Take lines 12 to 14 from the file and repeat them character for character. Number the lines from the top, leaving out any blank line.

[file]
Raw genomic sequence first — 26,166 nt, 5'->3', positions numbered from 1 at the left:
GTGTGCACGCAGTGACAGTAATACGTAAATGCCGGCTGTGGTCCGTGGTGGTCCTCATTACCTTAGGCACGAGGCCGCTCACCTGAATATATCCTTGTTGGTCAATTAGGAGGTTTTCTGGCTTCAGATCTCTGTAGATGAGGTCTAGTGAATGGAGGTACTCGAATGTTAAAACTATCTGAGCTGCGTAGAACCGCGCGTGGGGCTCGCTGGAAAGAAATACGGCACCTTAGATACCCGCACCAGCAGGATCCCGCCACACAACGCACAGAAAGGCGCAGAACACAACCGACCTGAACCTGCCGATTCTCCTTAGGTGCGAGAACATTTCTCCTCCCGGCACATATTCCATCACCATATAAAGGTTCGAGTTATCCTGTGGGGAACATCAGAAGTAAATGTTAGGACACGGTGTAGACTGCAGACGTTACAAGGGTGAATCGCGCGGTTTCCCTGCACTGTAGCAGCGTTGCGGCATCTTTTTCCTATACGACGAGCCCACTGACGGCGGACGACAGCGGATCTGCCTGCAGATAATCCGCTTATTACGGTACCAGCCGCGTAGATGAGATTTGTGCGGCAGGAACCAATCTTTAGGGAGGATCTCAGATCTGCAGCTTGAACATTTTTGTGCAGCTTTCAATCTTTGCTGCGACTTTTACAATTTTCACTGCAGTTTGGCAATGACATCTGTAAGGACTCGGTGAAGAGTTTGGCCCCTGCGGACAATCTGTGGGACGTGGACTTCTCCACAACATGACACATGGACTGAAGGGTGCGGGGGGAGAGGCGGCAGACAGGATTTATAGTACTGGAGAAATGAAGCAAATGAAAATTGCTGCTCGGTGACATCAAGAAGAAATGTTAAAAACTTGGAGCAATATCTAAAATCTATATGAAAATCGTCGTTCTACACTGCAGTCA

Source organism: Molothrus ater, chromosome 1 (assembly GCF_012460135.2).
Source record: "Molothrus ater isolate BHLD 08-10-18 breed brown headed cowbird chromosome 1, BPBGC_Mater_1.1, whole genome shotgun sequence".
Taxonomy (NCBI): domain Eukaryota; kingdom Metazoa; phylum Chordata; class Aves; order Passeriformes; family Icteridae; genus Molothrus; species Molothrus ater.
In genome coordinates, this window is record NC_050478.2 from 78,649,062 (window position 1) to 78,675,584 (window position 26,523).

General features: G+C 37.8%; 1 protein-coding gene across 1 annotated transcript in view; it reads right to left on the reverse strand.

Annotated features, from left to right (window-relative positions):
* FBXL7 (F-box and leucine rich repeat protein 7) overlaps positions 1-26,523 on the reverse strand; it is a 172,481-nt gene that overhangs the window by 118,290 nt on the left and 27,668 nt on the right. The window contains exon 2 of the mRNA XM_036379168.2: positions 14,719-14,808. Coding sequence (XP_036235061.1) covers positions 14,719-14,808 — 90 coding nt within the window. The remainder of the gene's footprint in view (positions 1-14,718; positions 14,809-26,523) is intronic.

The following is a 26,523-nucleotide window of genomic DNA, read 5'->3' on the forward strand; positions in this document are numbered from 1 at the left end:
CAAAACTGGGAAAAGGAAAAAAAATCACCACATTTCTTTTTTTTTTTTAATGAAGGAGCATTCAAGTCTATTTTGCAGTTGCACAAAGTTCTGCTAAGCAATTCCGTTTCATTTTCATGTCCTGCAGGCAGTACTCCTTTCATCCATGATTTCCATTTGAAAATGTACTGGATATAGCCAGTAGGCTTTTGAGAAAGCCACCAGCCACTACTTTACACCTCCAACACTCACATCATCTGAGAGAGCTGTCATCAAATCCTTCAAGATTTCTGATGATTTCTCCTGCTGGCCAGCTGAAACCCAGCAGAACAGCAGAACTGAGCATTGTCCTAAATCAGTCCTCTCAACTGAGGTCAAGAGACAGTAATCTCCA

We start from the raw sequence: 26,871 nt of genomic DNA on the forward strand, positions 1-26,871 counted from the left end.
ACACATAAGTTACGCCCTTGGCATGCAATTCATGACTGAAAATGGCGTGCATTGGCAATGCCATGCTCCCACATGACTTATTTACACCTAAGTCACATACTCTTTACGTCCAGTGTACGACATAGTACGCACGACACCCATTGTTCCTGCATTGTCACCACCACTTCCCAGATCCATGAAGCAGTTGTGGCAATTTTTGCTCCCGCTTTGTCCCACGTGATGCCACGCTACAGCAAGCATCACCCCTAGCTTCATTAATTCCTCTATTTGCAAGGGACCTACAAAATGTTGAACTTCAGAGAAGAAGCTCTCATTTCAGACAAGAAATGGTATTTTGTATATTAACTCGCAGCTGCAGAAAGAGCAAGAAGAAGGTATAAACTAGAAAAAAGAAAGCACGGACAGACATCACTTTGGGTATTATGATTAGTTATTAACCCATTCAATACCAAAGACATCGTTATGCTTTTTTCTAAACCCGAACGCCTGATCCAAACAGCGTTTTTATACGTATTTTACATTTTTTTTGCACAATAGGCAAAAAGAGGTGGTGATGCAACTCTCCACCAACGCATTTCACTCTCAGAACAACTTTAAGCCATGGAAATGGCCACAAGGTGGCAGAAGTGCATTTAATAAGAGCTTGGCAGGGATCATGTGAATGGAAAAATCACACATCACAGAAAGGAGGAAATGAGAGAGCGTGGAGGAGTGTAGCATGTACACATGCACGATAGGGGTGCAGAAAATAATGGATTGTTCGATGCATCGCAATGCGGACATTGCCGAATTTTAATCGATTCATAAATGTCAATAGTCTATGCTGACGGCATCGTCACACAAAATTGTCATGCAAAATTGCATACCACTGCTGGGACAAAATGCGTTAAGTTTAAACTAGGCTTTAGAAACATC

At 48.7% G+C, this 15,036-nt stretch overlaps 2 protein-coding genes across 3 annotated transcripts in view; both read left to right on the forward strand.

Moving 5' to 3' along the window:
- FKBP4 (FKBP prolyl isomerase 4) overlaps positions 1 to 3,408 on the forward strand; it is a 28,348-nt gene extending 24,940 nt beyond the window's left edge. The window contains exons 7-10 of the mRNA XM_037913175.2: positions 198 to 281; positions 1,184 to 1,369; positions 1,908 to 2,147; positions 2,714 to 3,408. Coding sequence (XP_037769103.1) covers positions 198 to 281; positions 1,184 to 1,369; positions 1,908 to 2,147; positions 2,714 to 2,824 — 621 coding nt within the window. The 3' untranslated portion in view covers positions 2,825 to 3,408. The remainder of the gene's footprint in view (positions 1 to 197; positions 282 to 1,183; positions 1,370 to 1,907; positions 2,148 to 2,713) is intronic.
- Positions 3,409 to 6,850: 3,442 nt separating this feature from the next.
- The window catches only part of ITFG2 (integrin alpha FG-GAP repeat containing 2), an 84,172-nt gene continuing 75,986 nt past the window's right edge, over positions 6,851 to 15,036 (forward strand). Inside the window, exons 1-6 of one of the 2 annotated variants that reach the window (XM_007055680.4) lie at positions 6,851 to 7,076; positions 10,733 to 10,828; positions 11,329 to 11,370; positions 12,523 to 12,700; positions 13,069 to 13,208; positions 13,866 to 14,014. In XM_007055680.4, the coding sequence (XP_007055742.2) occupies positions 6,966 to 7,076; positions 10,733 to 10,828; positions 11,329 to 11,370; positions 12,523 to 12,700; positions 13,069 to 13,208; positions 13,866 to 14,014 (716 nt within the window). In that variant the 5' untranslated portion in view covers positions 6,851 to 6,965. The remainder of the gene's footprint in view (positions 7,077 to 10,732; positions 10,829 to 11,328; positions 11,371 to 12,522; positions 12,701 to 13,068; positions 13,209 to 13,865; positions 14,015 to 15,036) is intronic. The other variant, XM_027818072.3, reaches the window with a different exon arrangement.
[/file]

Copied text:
We start from the raw sequence: 26,871 nt of genomic DNA on the forward strand, positions 1-26,871 counted from the left end.
ACACATAAGTTACGCCCTTGGCATGCAATTCATGACTGAAAATGGCGTGCATTGGCAATGCCATGCTCCCACATGACTTATTTACACCTAAGTCACATACTCTTTACGTCCAGTGTACGACATAGTACGCACGACACCCATTGTTCCTGCATTGTCACCACCACTTCCCAGATCCATGAAGCAGTTGTGGCAATTTTTGCTCCCGCTTTGTCCCACGTGATGCCACGCTACAGCAAGCATCACCCCTAGCTTCATTAATTCCTCTATTTGCAAGGGACCTACAAAATGTTGAACTTCAGAGAAGAAGCTCTCATTTCAGACAAGAAATGGTATTTTGTATATTAACTCGCAGCTGCAGAAAGAGCAAGAAGAAGGTATAAACTAGAAAAAAGAAAGCACGGACAGACATCACTTTGGGTATTATGATTAGTTATTAACCCATTCAATACCAAAGACATCGTTATGCTTTTTTCTAAACCCGAACGCCTGATCCAAACAGCGTTTTTATACGTATTTTACATTTTTTTTGCACAATAGGCAAAAAGAGGTGGTGATGCAACTCTCCACCAACGCATTTCACTCTCAGAACAACTTTAAGCCATGGAAATGGCCACAAGGTGGCAGAAGTGCATTTAATAAGAGCTTGGCAGGGATCATGTGAATGGAAAAATCACACATCACAGAAAGGAGGAAATGAGAGAGCGTGGAGGAGTGTAGCATGTACACATGCACGATAGGGGTGCAGAAAATAATGGATTGTTCGATGCATCGCAATGCGGACATTGCCGAATTTTAATCGATTCATAAATGTCAATAGTCTATGCTGACGGCATCGTCACACAAAATTGTCATGCAAAATTGCATACCACTGCTGGGACAAAATGCGTTAAGTTTAAACTAGGCTTTAGAAACATC

At 48.7% G+C, this 15,036-nt stretch overlaps 2 protein-coding genes across 3 annotated transcripts in view; both read left to right on the forward strand.